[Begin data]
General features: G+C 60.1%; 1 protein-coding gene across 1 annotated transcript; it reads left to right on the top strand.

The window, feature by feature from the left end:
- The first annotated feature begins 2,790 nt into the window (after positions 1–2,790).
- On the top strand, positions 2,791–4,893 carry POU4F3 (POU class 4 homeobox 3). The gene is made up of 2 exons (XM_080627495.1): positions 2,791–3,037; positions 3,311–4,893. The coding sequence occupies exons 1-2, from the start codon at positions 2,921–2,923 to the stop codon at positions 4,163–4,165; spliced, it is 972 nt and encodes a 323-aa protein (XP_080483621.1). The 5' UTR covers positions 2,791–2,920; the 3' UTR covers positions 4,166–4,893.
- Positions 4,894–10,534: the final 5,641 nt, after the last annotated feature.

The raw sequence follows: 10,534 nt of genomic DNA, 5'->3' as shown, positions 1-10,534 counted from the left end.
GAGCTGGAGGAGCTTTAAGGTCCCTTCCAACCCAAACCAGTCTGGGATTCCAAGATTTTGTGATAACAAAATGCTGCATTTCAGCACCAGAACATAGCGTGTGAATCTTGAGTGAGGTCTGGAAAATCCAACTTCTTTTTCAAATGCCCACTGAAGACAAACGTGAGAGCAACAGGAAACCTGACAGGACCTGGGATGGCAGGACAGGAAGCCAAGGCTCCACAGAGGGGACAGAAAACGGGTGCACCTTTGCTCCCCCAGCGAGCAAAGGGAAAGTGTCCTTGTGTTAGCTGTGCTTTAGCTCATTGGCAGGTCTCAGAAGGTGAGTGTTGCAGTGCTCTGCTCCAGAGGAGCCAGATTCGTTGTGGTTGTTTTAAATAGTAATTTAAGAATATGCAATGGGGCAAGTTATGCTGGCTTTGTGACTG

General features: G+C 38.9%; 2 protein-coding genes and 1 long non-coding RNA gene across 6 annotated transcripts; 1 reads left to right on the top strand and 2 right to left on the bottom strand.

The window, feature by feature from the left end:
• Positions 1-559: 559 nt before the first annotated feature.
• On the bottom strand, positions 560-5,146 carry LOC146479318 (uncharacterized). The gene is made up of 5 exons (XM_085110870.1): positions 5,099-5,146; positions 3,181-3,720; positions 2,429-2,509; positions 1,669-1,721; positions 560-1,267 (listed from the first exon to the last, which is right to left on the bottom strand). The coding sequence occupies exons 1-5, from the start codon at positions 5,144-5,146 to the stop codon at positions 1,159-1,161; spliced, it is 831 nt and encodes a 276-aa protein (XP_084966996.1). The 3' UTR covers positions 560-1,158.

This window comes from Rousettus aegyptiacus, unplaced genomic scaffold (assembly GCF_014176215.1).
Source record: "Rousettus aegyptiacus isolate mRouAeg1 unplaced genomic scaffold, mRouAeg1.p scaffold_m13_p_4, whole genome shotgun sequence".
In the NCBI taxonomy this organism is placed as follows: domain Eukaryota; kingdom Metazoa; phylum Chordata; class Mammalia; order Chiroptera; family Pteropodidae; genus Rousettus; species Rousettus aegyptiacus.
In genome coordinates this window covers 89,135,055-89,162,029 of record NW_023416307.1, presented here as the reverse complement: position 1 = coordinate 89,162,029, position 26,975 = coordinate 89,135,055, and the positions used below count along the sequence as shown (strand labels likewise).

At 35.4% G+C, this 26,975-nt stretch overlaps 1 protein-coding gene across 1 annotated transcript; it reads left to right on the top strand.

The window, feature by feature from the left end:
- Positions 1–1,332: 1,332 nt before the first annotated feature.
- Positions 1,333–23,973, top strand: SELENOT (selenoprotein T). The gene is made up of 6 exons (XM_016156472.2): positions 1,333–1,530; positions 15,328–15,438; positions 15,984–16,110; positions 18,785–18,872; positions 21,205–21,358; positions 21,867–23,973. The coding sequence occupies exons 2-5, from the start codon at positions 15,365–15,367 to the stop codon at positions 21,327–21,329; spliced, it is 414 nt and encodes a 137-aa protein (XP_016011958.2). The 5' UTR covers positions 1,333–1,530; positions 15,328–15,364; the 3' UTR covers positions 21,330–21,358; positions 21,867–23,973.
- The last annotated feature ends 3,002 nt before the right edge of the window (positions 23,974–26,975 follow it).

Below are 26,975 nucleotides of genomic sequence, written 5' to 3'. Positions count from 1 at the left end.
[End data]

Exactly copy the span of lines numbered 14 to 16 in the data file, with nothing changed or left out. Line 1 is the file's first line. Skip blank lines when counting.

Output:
In the NCBI taxonomy this organism is placed as follows: domain Eukaryota; kingdom Metazoa; phylum Chordata; class Mammalia; order Chiroptera; family Pteropodidae; genus Rousettus; species Rousettus aegyptiacus.
In genome coordinates this window covers 89,135,055-89,162,029 of record NW_023416307.1, presented here as the reverse complement: position 1 = coordinate 89,162,029, position 26,975 = coordinate 89,135,055, and the positions used below count along the sequence as shown (strand labels likewise).

At 35.4% G+C, this 26,975-nt stretch overlaps 1 protein-coding gene across 1 annotated transcript; it reads left to right on the top strand.